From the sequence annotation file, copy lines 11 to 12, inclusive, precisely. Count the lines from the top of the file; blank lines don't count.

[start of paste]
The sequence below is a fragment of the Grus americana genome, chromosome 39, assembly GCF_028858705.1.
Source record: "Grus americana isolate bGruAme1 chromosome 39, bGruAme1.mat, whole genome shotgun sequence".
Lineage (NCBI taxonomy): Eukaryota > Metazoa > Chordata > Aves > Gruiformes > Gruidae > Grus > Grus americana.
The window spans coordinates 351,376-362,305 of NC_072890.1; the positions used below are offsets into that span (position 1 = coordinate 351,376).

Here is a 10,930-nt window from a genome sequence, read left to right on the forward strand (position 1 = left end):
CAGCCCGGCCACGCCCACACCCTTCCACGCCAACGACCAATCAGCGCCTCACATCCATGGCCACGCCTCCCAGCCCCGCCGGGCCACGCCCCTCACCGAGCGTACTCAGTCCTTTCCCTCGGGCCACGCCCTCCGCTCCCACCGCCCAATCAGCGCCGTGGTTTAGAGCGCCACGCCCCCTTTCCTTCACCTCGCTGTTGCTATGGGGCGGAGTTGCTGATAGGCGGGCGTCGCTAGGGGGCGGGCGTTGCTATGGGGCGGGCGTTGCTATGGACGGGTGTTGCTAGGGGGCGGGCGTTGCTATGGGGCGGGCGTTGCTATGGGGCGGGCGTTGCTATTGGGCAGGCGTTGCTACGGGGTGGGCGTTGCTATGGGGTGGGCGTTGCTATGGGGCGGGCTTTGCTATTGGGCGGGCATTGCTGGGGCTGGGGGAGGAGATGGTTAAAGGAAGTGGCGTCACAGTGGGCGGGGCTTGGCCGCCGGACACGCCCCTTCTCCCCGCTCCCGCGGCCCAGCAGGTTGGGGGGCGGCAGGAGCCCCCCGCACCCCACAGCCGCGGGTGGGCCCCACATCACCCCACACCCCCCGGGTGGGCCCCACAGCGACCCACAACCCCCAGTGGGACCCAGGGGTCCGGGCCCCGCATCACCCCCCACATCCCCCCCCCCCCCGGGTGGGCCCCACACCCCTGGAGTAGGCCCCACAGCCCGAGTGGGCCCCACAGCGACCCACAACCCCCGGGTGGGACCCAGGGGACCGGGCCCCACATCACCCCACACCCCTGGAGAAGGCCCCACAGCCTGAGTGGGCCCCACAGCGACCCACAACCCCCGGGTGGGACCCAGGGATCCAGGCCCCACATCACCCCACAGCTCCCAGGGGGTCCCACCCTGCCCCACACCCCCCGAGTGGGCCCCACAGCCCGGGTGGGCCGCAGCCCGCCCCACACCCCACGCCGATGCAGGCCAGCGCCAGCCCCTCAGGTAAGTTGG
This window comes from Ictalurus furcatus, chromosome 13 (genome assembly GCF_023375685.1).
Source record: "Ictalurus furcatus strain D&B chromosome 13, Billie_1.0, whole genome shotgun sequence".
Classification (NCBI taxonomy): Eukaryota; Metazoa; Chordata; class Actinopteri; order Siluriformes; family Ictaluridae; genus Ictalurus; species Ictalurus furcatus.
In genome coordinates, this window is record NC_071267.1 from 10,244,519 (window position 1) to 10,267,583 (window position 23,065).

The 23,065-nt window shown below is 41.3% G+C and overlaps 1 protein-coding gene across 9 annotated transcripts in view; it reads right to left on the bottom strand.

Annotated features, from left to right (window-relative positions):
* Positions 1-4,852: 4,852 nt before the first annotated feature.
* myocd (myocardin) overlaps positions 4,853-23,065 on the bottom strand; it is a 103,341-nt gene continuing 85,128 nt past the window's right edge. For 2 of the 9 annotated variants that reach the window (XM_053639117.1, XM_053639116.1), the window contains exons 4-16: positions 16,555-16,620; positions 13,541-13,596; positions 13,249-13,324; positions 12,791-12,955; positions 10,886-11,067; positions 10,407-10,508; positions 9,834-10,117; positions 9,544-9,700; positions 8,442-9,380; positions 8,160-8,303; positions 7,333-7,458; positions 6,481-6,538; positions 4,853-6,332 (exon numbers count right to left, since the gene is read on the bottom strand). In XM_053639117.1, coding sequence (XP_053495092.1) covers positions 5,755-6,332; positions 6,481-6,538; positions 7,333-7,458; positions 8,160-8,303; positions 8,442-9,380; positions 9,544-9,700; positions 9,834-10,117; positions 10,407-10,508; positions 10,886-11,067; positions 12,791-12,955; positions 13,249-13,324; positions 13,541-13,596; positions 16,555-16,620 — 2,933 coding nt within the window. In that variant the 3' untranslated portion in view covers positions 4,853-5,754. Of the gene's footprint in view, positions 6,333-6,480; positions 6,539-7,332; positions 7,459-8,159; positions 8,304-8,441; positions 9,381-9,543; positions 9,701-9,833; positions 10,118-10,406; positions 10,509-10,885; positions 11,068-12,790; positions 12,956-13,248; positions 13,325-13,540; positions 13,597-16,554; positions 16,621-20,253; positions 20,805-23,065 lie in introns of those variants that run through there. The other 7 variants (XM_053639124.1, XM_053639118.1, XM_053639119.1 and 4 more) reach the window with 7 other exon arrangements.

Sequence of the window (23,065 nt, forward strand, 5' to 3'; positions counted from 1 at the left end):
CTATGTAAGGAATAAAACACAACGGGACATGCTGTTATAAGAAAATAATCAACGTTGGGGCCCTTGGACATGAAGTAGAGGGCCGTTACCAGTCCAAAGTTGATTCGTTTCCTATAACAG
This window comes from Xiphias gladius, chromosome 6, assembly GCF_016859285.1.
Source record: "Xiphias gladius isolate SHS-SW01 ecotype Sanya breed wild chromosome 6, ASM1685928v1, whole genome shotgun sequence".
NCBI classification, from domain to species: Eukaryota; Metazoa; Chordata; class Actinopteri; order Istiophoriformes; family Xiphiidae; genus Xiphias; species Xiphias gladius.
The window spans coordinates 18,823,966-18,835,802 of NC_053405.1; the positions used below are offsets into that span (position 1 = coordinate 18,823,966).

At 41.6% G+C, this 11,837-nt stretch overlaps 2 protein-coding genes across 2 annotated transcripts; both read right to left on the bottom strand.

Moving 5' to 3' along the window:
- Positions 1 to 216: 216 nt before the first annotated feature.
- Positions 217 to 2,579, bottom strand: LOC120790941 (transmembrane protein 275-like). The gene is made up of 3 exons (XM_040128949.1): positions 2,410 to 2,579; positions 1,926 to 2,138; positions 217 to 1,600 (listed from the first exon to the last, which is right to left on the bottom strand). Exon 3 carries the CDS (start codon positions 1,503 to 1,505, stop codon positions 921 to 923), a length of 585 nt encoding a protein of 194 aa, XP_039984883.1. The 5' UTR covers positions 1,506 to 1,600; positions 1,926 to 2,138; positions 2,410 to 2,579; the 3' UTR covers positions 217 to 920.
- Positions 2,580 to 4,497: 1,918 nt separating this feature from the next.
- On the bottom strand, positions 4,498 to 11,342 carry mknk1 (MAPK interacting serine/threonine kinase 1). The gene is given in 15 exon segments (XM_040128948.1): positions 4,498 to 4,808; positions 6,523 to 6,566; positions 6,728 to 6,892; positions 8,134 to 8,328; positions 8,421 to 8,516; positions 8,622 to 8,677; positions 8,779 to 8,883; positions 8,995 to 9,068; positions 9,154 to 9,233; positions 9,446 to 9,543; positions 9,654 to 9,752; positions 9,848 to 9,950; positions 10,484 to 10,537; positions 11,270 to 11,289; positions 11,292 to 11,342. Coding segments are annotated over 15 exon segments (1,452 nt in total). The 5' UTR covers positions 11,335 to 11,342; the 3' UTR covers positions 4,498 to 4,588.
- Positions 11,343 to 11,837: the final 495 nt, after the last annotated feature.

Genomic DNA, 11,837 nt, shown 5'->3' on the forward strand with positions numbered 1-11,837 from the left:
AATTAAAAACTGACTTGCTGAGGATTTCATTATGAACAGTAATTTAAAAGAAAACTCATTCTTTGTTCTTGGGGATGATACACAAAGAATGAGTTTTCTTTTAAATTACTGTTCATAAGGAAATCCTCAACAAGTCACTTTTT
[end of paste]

The 23,065-nt window shown below is 41.3% G+C and overlaps 1 protein-coding gene across 9 annotated transcripts in view; it reads right to left on the bottom strand.

Annotated features, from left to right (window-relative positions):